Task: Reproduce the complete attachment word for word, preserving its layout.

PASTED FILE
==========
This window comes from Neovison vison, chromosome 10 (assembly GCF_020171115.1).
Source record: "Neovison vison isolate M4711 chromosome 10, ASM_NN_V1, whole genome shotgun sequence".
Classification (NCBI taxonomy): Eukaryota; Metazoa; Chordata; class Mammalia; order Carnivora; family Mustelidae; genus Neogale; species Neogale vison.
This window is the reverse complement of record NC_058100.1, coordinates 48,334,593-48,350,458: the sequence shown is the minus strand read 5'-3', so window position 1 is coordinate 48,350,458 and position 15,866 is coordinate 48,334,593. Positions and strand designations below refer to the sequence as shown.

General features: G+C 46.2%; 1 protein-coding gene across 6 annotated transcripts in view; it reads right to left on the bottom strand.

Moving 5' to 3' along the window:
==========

This window comes from Neovison vison, chromosome 10 (assembly GCF_020171115.1).
Source record: "Neovison vison isolate M4711 chromosome 10, ASM_NN_V1, whole genome shotgun sequence".
Classification (NCBI taxonomy): Eukaryota; Metazoa; Chordata; class Mammalia; order Carnivora; family Mustelidae; genus Neogale; species Neogale vison.
This window is the reverse complement of record NC_058100.1, coordinates 48,334,593-48,350,458: the sequence shown is the minus strand read 5'-3', so window position 1 is coordinate 48,350,458 and position 15,866 is coordinate 48,334,593. Positions and strand designations below refer to the sequence as shown.

General features: G+C 46.2%; 1 protein-coding gene across 6 annotated transcripts in view; it reads right to left on the bottom strand.

Moving 5' to 3' along the window: